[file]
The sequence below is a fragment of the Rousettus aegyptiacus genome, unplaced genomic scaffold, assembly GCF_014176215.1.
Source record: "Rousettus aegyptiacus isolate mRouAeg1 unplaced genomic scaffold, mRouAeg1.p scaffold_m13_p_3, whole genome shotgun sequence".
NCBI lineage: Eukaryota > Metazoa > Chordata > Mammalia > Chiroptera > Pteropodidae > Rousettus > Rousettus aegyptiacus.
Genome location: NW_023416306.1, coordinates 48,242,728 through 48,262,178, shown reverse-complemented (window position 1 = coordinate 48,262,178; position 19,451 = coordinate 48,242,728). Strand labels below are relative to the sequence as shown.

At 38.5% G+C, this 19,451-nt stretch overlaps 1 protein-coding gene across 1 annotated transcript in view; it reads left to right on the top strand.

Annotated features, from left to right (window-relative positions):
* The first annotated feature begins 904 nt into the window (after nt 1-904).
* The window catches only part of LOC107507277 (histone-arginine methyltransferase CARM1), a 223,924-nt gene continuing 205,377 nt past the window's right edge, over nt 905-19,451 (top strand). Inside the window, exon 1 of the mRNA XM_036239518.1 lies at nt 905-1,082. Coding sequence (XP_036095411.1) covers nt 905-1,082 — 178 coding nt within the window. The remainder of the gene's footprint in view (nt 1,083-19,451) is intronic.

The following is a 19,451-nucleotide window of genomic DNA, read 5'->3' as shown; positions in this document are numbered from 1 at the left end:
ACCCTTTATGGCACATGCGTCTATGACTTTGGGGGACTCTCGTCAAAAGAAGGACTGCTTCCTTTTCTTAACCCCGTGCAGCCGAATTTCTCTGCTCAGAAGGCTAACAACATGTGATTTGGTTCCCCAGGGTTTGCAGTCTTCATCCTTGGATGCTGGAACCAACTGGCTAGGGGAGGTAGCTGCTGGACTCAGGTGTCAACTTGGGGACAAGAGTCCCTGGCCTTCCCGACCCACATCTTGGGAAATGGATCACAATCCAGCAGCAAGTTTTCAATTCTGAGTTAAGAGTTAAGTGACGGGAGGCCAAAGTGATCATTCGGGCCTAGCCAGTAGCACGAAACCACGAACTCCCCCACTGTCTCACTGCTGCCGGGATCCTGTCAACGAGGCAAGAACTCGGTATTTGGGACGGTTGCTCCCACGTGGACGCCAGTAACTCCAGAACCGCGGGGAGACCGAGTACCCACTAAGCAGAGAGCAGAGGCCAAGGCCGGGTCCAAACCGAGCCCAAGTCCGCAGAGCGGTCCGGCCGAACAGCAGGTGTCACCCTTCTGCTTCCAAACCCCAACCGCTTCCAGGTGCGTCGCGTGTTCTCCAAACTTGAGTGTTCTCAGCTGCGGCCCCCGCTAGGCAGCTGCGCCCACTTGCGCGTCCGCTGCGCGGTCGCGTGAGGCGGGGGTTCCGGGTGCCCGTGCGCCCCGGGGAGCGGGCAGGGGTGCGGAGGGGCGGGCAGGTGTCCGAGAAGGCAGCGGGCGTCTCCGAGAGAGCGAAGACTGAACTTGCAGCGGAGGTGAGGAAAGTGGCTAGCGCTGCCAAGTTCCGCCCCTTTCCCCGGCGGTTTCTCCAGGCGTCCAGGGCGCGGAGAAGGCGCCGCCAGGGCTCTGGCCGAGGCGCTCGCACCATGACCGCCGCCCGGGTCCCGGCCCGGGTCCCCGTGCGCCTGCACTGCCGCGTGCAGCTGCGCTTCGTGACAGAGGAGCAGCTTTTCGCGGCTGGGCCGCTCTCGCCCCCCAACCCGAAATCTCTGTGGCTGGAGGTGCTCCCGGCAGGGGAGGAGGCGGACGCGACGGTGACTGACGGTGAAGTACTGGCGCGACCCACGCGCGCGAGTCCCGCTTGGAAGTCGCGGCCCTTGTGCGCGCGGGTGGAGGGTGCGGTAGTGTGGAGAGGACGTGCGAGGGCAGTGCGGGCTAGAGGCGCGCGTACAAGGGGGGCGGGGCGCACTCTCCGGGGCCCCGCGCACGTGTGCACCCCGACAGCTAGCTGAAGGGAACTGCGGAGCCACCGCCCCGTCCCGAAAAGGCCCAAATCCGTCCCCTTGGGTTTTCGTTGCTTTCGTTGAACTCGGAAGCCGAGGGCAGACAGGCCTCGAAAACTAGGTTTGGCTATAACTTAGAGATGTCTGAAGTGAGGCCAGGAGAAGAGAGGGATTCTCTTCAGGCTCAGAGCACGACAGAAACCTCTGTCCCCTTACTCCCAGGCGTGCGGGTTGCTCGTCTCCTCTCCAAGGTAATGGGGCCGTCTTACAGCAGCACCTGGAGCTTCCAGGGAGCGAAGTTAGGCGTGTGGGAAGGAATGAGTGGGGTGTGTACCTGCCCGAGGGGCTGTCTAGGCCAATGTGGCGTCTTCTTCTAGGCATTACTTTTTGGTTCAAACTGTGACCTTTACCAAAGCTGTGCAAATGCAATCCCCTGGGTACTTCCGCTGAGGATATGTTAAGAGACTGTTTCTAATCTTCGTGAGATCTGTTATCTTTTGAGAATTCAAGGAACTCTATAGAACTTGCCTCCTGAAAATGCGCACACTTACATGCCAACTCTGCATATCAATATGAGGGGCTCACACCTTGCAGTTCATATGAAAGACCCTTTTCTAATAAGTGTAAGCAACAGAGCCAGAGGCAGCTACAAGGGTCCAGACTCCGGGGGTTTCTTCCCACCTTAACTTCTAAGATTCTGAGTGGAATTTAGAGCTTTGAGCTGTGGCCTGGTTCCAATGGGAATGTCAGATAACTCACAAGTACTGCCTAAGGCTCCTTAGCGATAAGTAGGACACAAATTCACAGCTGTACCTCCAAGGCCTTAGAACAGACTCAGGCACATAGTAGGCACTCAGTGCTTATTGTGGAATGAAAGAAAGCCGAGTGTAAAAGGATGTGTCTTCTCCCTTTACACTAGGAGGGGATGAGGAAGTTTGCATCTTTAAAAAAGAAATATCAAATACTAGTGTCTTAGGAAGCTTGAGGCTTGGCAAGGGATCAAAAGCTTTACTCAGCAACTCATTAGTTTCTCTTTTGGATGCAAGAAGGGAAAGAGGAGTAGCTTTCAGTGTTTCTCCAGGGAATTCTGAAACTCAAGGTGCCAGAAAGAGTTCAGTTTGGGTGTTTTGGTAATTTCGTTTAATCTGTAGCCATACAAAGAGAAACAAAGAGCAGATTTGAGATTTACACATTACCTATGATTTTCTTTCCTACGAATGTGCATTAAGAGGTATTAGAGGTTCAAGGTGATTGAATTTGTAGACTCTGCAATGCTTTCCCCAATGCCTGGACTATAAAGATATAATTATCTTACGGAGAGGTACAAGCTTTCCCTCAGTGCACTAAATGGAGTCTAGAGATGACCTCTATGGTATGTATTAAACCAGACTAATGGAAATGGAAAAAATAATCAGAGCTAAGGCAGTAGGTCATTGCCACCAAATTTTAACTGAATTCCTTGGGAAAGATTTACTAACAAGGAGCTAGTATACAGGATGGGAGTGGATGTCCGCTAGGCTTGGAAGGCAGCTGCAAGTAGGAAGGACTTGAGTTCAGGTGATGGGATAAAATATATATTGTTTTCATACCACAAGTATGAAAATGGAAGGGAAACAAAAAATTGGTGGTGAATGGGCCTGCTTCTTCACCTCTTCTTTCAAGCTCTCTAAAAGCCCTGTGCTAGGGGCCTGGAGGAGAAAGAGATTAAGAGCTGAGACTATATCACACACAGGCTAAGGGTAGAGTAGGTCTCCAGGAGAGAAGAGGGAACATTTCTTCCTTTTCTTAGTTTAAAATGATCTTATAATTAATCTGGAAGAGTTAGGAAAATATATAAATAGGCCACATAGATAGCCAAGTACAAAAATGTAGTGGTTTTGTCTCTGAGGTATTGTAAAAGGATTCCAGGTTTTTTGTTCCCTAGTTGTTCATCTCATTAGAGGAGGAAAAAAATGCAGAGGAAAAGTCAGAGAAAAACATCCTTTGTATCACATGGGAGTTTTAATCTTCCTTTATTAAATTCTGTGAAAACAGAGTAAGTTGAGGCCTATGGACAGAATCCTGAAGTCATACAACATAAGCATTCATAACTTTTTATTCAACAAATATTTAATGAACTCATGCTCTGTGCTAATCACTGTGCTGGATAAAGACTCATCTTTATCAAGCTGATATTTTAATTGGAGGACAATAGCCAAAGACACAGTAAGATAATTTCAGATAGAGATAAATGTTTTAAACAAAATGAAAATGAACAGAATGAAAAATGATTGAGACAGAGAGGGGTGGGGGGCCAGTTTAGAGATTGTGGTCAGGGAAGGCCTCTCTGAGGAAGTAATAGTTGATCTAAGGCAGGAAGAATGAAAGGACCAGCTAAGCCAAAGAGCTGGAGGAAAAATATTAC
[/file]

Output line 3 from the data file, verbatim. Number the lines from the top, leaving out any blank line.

NCBI lineage: Eukaryota > Metazoa > Chordata > Mammalia > Chiroptera > Pteropodidae > Rousettus > Rousettus aegyptiacus.